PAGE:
Capturing Social Motor Coordination in Children with Autism: Comparing the Microsoft Kinect, Video Analysis and Wireless Motion Sensor Tracking

Friday, May 16, 2014
Meeting Room A601 & A602 (Marriott Marquis Atlanta)
V. Romero1, J. L. Amaral2, P. Fitzpatrick3, C. L. Thomas4, A. W. Duncan5, H. Barnard6, R. C. Schmidt7 and M. J. Richardson1, (1)Center for Cognition, Action, & Perception, University of Cincinnati, Cincinnati, OH, (2)University of Cincinnati, Cincinnati, OH, (3)Assumption College, Worcester, MA, (4)Division of Developmental and Behavioral Pediatrics, Cincinnati Children's Hospital, Cincinnati, OH, (5)Cincinnati Children's Hospital Medical Center, Cincinnati, OH, (6)Division of Developmental and Behavioral Pediatrics, Cincinnati Children's Hospital Medical Center, Cincinnati, OH, (7)Psychology, College of the Holy Cross, Worcester, MA

Motor deficits have long been associated with autism but the role they play in social and emotional functioning is poorly understood. In addition, social movement coordination has been shown to facilitate social connection and may be abnormal in children with autism (Fitzpatrick et al., 2013). Recent advances in technology have resulted in a number of low cost gaming systems for remotely tracking human motor behavior that could potentially improve our understanding of bodily coordination exhibited by children with autism. Software development kits that enable the development of recording software that meet the specific needs of researchers interested in obtaining wireless time-series recordings of human movement has also made it much cheaper and easier to collect data. The degree to which these systems can replace expensive motion tracking systems, however, is unknown. 


Here we present a comparison of skeletal data recorded using the Microsoft Kinect to data obtained using video analysis algorithms and a Polhemus Latus wireless motion tracking system. By comparing data recordings of various motor coordination behaviors obtained from a study on social motor coordination in typically developing children and children with autism, we detail the effectiveness of each system for studying social motor behavior in these populations.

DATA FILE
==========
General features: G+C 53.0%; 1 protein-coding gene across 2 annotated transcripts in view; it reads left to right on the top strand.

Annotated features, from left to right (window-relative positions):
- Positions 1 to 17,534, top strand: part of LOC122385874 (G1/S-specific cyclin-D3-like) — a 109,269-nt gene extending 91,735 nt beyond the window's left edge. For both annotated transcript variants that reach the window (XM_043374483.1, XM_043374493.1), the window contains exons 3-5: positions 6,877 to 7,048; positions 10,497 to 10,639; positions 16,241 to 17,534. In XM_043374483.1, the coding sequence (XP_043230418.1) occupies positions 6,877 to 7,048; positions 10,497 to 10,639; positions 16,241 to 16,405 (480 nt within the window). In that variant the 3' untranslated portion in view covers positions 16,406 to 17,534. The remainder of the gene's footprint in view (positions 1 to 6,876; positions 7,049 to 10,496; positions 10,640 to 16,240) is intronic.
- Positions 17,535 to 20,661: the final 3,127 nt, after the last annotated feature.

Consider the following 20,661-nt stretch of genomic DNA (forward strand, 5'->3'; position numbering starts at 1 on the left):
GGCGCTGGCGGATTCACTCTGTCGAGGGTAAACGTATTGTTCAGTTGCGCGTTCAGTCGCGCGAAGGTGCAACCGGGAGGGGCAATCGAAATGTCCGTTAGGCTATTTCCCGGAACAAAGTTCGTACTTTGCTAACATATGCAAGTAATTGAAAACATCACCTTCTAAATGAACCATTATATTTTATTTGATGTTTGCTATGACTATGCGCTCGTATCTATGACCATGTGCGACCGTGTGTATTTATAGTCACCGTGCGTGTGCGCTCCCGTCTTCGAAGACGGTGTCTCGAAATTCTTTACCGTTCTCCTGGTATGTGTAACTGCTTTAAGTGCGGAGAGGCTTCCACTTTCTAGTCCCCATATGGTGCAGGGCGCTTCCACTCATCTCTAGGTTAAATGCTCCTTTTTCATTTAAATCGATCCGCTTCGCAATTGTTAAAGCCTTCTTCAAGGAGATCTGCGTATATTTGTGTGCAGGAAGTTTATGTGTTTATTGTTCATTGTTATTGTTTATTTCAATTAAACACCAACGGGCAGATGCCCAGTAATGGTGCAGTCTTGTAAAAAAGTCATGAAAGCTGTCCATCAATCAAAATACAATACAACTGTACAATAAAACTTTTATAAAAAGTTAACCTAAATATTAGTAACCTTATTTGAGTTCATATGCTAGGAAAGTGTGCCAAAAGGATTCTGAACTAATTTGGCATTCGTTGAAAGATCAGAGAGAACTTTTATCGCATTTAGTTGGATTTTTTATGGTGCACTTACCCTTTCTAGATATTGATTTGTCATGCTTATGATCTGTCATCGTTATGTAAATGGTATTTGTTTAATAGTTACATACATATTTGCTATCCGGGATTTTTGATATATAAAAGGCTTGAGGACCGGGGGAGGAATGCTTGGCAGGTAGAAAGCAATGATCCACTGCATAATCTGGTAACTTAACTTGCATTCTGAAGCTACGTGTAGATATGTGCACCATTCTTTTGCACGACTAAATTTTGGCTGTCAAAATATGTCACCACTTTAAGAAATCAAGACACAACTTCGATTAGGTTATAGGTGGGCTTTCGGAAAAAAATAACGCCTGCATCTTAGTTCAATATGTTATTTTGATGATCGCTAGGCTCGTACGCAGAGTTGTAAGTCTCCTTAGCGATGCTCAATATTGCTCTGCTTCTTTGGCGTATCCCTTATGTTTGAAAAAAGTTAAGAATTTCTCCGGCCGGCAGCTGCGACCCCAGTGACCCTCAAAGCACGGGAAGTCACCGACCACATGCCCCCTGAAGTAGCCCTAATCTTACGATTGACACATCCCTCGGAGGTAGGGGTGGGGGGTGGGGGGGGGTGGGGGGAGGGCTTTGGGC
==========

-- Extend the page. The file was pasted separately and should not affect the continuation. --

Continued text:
50 typically developing children and 50 children with autism from 72 to 131 months of age were asked to coordinate with a male experimenter in six tasks and to play pat-a-cake. The movements of the participants and the experimenter were recorded using a Kinect and a Polhemus system. From the Kinect we obtained both skeletal movement data and video. The time-series data obtained were then compared using dynamical time-series analysis. 


All three data capturing methods revealed differences in the coordination that occurred for both groups. Children with autism exhibited less movement coordination with the experimenter overall. The magnitude of this difference, however, was task by method dependent. The most robust data collection method was the Polhemus system, which was able to capture differences in the fine grain patterning of motor coordination. The video analysis method provided the best measure of fully body coordination. The Microsoft Kinect skeletal data provided an adequate measure of global and, in some cases, local coordination, but overall was less robust than the other two. 


All sources proved useful in capturing motor coordination data. The type of task and experimental set-up, however, played a significant role in the success of each. The Polhemus system provided the most robust fine grain time-series data, but was limited to tasks that employed sensored limbs. Both the video analysis and the Kinect skeletal data provided better measures of global coordination, but were both strongly affected by occlusion. In order to obtain measures of movement for two separate individuals using video analysis or Kinect skeletal data participants’ movements must not overlap. To obtain useful Kinect skeletal data the participants must also face the recording systems more or less directly. Measuring motor coordination using these techniques may provide a better window into the underlying coordination problems in autism.